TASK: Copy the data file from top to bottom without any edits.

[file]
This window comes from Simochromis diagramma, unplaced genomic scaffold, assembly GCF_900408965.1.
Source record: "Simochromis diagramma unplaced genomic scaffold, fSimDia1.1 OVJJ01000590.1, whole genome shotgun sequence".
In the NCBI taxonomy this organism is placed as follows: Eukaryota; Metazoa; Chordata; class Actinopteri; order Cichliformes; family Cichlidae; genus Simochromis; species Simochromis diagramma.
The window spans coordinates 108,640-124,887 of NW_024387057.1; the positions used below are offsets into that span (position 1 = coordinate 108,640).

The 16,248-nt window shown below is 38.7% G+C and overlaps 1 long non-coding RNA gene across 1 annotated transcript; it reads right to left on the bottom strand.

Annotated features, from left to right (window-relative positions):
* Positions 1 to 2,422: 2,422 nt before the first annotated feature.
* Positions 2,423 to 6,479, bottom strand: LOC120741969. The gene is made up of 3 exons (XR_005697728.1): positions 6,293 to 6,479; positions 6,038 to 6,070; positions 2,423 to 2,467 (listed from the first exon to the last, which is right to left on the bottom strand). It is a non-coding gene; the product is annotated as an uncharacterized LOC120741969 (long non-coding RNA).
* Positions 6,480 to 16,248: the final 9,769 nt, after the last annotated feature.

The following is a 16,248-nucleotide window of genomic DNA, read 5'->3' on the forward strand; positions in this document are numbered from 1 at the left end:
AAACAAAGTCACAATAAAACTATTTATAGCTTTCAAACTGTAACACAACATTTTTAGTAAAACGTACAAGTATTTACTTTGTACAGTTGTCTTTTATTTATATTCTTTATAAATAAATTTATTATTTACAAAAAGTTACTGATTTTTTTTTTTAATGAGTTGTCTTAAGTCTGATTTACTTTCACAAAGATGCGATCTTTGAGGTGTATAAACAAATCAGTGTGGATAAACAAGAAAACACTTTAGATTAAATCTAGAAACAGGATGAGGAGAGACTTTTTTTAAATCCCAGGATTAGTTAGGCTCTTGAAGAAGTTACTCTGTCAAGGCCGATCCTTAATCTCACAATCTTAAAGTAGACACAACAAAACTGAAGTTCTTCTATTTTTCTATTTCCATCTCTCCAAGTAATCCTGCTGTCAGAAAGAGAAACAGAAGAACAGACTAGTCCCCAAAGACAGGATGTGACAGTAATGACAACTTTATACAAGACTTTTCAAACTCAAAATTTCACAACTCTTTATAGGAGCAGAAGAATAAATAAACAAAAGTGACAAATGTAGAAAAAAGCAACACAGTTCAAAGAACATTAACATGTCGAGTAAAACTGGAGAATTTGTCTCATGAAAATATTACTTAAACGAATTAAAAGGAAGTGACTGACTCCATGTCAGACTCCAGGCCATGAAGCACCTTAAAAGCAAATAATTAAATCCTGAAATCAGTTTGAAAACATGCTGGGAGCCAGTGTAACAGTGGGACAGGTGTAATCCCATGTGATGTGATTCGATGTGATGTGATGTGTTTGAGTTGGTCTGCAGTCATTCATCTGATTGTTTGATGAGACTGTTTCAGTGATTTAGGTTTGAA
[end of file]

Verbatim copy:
This window comes from Simochromis diagramma, unplaced genomic scaffold, assembly GCF_900408965.1.
Source record: "Simochromis diagramma unplaced genomic scaffold, fSimDia1.1 OVJJ01000590.1, whole genome shotgun sequence".
In the NCBI taxonomy this organism is placed as follows: Eukaryota; Metazoa; Chordata; class Actinopteri; order Cichliformes; family Cichlidae; genus Simochromis; species Simochromis diagramma.
The window spans coordinates 108,640-124,887 of NW_024387057.1; the positions used below are offsets into that span (position 1 = coordinate 108,640).

The 16,248-nt window shown below is 38.7% G+C and overlaps 1 long non-coding RNA gene across 1 annotated transcript; it reads right to left on the bottom strand.

Annotated features, from left to right (window-relative positions):
* Positions 1 to 2,422: 2,422 nt before the first annotated feature.
* Positions 2,423 to 6,479, bottom strand: LOC120741969. The gene is made up of 3 exons (XR_005697728.1): positions 6,293 to 6,479; positions 6,038 to 6,070; positions 2,423 to 2,467 (listed from the first exon to the last, which is right to left on the bottom strand). It is a non-coding gene; the product is annotated as an uncharacterized LOC120741969 (long non-coding RNA).
* Positions 6,480 to 16,248: the final 9,769 nt, after the last annotated feature.

The following is a 16,248-nucleotide window of genomic DNA, read 5'->3' on the forward strand; positions in this document are numbered from 1 at the left end:
AAACAAAGTCACAATAAAACTATTTATAGCTTTCAAACTGTAACACAACATTTTTAGTAAAACGTACAAGTATTTACTTTGTACAGTTGTCTTTTATTTATATTCTTTATAAATAAATTTATTATTTACAAAAAGTTACTGATTTTTTTTTTTAATGAGTTGTCTTAAGTCTGATTTACTTTCACAAAGATGCGATCTTTGAGGTGTATAAACAAATCAGTGTGGATAAACAAGAAAACACTTTAGATTAAATCTAGAAACAGGATGAGGAGAGACTTTTTTTAAATCCCAGGATTAGTTAGGCTCTTGAAGAAGTTACTCTGTCAAGGCCGATCCTTAATCTCACAATCTTAAAGTAGACACAACAAAACTGAAGTTCTTCTATTTTTCTATTTCCATCTCTCCAAGTAATCCTGCTGTCAGAAAGAGAAACAGAAGAACAGACTAGTCCCCAAAGACAGGATGTGACAGTAATGACAACTTTATACAAGACTTTTCAAACTCAAAATTTCACAACTCTTTATAGGAGCAGAAGAATAAATAAACAAAAGTGACAAATGTAGAAAAAAGCAACACAGTTCAAAGAACATTAACATGTCGAGTAAAACTGGAGAATTTGTCTCATGAAAATATTACTTAAACGAATTAAAAGGAAGTGACTGACTCCATGTCAGACTCCAGGCCATGAAGCACCTTAAAAGCAAATAATTAAATCCTGAAATCAGTTTGAAAACATGCTGGGAGCCAGTGTAACAGTGGGACAGGTGTAATCCCATGTGATGTGATTCGATGTGATGTGATGTGTTTGAGTTGGTCTGCAGTCATTCATCTGATTGTTTGATGAGACTGTTTCAGTGATTTAGGTTTGAA